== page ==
Apple embarks on Emmy quest with big bet on video streaming
SAN FRANCISCO (AP) — Television is one of the few screens that has Apple hasn't conquered, but that may soon change. The world's richest company appears ready to aim for its own Emmy-worthy programming along the lines of HBO's "Game of Thrones" and Netflix's "Stranger Things."
Apple lured away two longtime TV executives Jaime Erlicht and Zack Van Amburg from Sony Corp. in June and has given them $1 billion to spend on original shows during the next year, according to a Wall Street Journal report quoting unnamed people.
The programming would only be available on a subscription channel, most likely bundled with the company's existing Apple Music streaming service. Apple declined to comment.
While $1 billion is a lot of money, it's a drop in the bucket for Apple and its $262 billion cash hoard. But it's still enough to vault Apple into the top tier of tech-industry outsiders producing their own slates of television shows.
HISTORY NOT REPEATING
Hollywood has long shuddered at the thought of Apple training its sights on TV the way it once did on the music business.
Almost 15 years ago, Apple's then-CEO Steve Jobs convinced record labels to let the company sell digital music on its iTunes store for 99 cents a single, a deal the music industry was happy to take in the face of growing music piracy enabled by Napster. Over time, though, Apple's dominance in digital music chafed music executives, who saw the company siphoning off a chunk of their profits.
Movies and television have proven much harder for Apple to crack. The company's interest in transforming television has been an open secret for years, but Hollywood has so far spurned Apple's efforts to make itself an indispensable digital middleman for video.
In a way, Netflix beat Apple to the punch with its ground-breaking video streaming service. Launched in 2007, that service pioneered "binge watching" of entire TV seasons on any device with an internet connection. That gave new life to existing shows such as "Breaking Bad," whose creator credits Netflix with its survival , and spawned the creation of other series tailor-made for bingeing.
Netflix also helped unleash a crescendo of creativity in Hollywood. Follow-on rivals Amazon and Hulu also boast popular video streaming services, and mainstream broadcasters such as CBS and Walt Disney Co. — the owner of ABC and ESPN, among other networks — are also jumping in.
All of that has increased the pressure on Apple to step up its game in TV — not least because the increasing popularity of streaming is hurting its business of renting and selling video from iTunes.
Apple "doesn't want to be left behind," said Debby Ruth, senior vice president of consumer research firm Magid. "This is a way for them to put a stake in the ground."
This year, the company released its first two original series — "Planet of the Apps" and "Carpool Karaoke" — on its Apple Music service, which has 27 million subscribers. But neither show has generated much buzz or critical acclaim.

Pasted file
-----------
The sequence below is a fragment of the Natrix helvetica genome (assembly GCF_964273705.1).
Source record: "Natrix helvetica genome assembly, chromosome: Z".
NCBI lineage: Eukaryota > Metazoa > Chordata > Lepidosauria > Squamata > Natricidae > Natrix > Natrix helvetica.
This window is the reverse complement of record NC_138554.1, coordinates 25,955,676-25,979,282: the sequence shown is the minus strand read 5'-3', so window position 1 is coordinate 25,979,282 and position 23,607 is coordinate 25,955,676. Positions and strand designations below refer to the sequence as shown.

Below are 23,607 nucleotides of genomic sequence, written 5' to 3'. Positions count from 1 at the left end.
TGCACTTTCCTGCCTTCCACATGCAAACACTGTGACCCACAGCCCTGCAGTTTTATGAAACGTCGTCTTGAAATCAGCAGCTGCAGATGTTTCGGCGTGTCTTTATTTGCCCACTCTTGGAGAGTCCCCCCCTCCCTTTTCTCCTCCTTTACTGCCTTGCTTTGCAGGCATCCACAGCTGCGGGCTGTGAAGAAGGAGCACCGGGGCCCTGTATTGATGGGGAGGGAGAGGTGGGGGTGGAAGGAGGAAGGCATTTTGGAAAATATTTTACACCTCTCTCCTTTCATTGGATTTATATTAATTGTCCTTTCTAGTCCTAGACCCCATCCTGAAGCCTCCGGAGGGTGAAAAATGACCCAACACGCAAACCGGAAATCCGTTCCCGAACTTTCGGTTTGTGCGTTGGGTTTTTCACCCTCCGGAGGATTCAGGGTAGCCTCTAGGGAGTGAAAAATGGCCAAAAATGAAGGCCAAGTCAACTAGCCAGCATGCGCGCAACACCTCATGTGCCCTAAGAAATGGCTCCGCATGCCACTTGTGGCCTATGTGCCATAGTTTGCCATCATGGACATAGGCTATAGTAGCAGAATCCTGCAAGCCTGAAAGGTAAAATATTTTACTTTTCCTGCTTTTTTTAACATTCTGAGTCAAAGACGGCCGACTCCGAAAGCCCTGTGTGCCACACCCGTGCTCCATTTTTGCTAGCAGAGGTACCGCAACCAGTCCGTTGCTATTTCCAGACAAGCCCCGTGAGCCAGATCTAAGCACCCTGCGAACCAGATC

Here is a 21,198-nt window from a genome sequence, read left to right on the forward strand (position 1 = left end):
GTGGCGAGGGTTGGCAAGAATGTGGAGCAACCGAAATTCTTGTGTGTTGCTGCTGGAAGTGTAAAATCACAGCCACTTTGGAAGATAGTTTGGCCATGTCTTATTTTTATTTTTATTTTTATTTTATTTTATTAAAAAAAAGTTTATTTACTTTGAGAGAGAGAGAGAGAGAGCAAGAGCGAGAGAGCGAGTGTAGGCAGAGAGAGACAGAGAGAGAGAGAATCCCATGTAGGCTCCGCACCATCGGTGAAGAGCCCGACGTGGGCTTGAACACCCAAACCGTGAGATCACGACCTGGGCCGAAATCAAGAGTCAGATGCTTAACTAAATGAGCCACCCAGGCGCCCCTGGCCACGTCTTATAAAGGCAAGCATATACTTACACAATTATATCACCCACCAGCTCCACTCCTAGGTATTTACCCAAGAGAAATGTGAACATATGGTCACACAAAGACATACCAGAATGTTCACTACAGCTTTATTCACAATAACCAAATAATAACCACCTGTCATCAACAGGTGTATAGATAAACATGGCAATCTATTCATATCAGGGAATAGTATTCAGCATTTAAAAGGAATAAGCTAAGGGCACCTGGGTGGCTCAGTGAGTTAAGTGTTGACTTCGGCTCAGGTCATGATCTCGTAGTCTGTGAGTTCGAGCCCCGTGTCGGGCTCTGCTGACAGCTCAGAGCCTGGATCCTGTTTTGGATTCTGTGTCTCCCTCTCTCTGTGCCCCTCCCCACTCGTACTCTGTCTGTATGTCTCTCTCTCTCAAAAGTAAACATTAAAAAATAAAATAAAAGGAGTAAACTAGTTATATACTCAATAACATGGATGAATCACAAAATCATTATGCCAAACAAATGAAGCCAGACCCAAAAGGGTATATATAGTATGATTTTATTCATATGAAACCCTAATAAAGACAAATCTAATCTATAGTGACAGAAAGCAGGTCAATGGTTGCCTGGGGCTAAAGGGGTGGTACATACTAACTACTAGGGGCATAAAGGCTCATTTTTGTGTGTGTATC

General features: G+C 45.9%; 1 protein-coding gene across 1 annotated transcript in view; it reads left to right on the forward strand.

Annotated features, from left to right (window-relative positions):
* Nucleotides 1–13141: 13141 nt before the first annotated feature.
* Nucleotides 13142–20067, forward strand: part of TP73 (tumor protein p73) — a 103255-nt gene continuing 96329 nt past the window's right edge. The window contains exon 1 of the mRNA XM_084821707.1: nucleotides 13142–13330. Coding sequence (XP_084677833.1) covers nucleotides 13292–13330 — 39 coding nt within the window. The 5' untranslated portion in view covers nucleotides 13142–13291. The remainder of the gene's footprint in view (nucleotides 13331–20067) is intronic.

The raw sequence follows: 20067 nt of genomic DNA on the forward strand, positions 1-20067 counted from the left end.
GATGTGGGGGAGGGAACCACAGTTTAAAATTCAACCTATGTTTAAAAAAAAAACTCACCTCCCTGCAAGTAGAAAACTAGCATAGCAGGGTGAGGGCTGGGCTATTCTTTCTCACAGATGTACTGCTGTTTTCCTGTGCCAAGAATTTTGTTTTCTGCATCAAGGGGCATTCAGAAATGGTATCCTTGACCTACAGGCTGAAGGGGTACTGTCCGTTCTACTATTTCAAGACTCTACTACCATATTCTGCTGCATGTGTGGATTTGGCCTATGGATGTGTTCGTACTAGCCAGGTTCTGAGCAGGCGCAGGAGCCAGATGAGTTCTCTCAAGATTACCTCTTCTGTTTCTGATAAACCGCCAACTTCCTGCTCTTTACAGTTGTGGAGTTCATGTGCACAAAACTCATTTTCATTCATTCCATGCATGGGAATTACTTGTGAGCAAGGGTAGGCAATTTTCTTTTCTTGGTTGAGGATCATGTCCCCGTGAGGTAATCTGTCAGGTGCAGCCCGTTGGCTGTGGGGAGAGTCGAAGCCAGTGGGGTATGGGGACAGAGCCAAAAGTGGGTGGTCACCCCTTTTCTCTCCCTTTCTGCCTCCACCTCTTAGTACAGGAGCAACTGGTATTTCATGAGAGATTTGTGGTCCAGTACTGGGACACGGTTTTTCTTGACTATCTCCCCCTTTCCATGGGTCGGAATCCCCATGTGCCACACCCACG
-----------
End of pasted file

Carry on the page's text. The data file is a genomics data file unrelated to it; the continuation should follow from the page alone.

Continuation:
The recent hiring of Erlicht and Van Amburg signaled Apple's intent to make bigger splash. The executives have helped orchestrate several TV hits, including AMC's "Breaking Bad," and more recently branched out into video streaming with "The Crown," which landed on Netflix last year and is up for 13 Emmy nominations in the Sept. 17 ceremony.
Apple also has a not-so-secret weapon: hundreds of millions of iPhones and iPads already in the hands of faithful fans. It could easily transform those into a marketing platform to lure users to its TV service.
MAKING IT IN HOLLYWOOD
But the company has a steep hill to climb.
Netflix has more than 100 million worldwide subscribers and a video library that will add 1,000 hours of original programming this year alone. And HBO has become the Emmys' pacesetter since branching into original programming 20 years ago.
Both companies vastly outspend Apple's reported $1 billion production budget. HBO spends about $2 billion annually on its programming, which garnered 111 nominations in this year's Emmy Awards — more than any other network. Netflix, which boasts the second most Emmy nominations with 91, expects to spend $6 billion on programming this year.
Apple is still experimenting in TV, said Gene Munster, a longtime Apple watcher and managing partner with the research and venture capital firm Loup Ventures. "In five years, I bet Apple will either be investing $10 billion a year in content or zero," said Munster. "It's going to be one or the other."
Jobs discussed his ambitions to shake up TV with his biographer Walter Issacson shortly before his death in 2011. "He very much wanted to do for television sets what he had done for computers, music players, and phones: make them simple and elegant," Isaacson wrote.
But no Apple television ever materialized. Instead, Apple has periodically upgraded its Apple TV, which isn't a television — just a video streaming player that connects to TVs. That device has been losing market share to other streaming players made by Roku, Amazon and Google, according to the research firm Park Associates.
Building a successful programming line-up could give Apple more leverage to license shows from other Hollywood production houses. It might even embolden the company to finally release its own streaming TV set.
Apple will presumably also want to emulate Netflix's ability to exploit usage data to determine what it thinks audiences want to watch. Netflix's data analysis has helped it attract 25.5 million more subscribers in the U.S. alone since the February 2013 debut of its first original series, "House of Cards."
But if Apple decides it needs a little more help in video streaming, Munster thinks there's in one-in-three chance that it will buy Netflix to instantly gain the cachet and expertise in TV programming that it craves.